The automotive industry is in crisis, as a semiconductor shortage continues to plague production. The result has been a boom in second-hand sales, as buyers turn to the used car market instead of waiting for new models to release.
There are a number of benefits to buying second-hand besides the short-term convenience, which the following four points will illustrate – though there are also things you should look out for as a consumer when engaging with the second-hand car market, which will also be discussed at the end of the piece.
Second-Hand Car Prices
Perhaps the most attractive part of shopping for a used vehicle is the price. Buying from a used car merchant can secure you significant savings, depending on the car’s age and condition; even next-to-new vehicles can be found at around a fifth cheaper than their list price, by virtue of simply having left the showroom. With some shrewd shopping, you can find a car that fits your criteria for a much lower price, with only minor compromise in certain areas – and the knowledge the vehicle has passed through hands before yours.
Breakdowns and Newer Models
New vehicles are chock full of technological advancements, which make for a superior driving experience in some ways but can cause a major headache in others.
Simple servicing jobs now have to take into account calibrating sensors, making them off-limits for all but the professionally-trained mechanic – and many electrical faults found in new vehicles cannot be solved roadside, resulting in more downtime and bigger bills for you in the event something goes wrong.
Older vehicles less reliant on technology tend to be more reliable overall, with easier routes to solving a problem and better design for immediate roadside repair in the event of a breakdown.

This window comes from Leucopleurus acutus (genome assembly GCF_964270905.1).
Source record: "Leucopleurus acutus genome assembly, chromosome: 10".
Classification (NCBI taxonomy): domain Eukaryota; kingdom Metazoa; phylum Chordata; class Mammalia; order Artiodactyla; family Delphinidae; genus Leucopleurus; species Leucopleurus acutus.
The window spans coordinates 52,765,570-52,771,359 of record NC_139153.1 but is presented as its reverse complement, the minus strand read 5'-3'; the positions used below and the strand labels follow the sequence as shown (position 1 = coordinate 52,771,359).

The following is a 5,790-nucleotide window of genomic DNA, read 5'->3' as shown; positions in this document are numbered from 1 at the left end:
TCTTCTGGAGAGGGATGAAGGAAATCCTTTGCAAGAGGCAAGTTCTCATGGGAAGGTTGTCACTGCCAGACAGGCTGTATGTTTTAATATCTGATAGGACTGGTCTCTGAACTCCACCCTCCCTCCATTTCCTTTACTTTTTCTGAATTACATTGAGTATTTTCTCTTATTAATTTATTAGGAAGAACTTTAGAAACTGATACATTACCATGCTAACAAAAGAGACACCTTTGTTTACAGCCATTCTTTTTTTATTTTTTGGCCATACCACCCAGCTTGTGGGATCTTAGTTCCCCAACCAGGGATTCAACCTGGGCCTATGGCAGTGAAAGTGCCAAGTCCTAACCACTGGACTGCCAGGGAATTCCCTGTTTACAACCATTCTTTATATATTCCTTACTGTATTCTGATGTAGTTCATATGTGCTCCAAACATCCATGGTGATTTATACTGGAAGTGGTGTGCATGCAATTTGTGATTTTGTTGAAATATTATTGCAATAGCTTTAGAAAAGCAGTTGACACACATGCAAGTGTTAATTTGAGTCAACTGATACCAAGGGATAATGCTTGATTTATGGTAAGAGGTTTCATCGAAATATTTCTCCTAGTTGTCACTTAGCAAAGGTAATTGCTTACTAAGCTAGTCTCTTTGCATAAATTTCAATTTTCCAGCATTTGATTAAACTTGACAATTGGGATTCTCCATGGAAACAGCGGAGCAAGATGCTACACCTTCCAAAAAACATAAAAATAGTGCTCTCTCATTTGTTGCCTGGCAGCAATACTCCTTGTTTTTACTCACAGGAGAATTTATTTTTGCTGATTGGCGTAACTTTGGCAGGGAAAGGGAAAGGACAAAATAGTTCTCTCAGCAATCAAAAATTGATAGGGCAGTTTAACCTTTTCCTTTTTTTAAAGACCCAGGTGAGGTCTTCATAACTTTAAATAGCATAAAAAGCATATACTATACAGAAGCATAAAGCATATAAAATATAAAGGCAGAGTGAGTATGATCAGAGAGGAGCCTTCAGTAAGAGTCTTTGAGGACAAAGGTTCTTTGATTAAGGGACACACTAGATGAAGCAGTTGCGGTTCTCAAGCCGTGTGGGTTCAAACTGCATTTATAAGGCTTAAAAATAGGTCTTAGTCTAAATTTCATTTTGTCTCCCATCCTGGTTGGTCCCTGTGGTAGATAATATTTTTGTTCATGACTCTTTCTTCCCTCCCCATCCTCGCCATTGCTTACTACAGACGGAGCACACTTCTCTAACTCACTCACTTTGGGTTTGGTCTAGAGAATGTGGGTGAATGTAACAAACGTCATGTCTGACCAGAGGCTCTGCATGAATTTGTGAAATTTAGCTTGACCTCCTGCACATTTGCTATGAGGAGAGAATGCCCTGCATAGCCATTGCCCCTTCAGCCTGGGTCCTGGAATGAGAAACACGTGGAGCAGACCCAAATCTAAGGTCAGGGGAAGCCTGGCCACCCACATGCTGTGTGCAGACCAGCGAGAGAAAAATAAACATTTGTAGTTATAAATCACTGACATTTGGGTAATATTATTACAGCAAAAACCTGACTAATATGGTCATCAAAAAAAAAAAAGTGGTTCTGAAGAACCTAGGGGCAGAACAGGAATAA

While approaching the used car market is an excellent way to take advantage of depreciation, it is also an excellent way to avoid the issue of depreciation altogether. For certain vehicles, and especially newer plug-in electric vehicles, depreciation after leaving the showroom is extremely small in comparison to others.
With a little research into cars that fit this rubric, you can make a safe investment in a vehicle with the knowledge that, should you come to sell it in a few years’ time, you will be able to get out not much less than you put in when you bought it.
This is an admittedly small consideration to make, but used vehicles have already been registered for tax purposes, saving you a £55 flat fee in registration costs.
This money represents a small portion of the ‘hidden’ running costs which make purchasing a car much more expensive than simply its list price – but being able to allocate this money to fuel instead can make the world of difference in the early days of running your vehicle.
What to Look Out For When Buying Used
You should not go in on a used car purchase without being fully confident in the car you have found, and the dealer through which you’re buying it. Many dealers offer a warranty on used vehicles, presenting you with a useful cushion in case of a breakdown; others might include free insurance coverage to sweeten the sale.
Even with these on the table, you should only go ahead if all the paperwork and service history is available for you to see, in order to verify the car’s service history and ownership.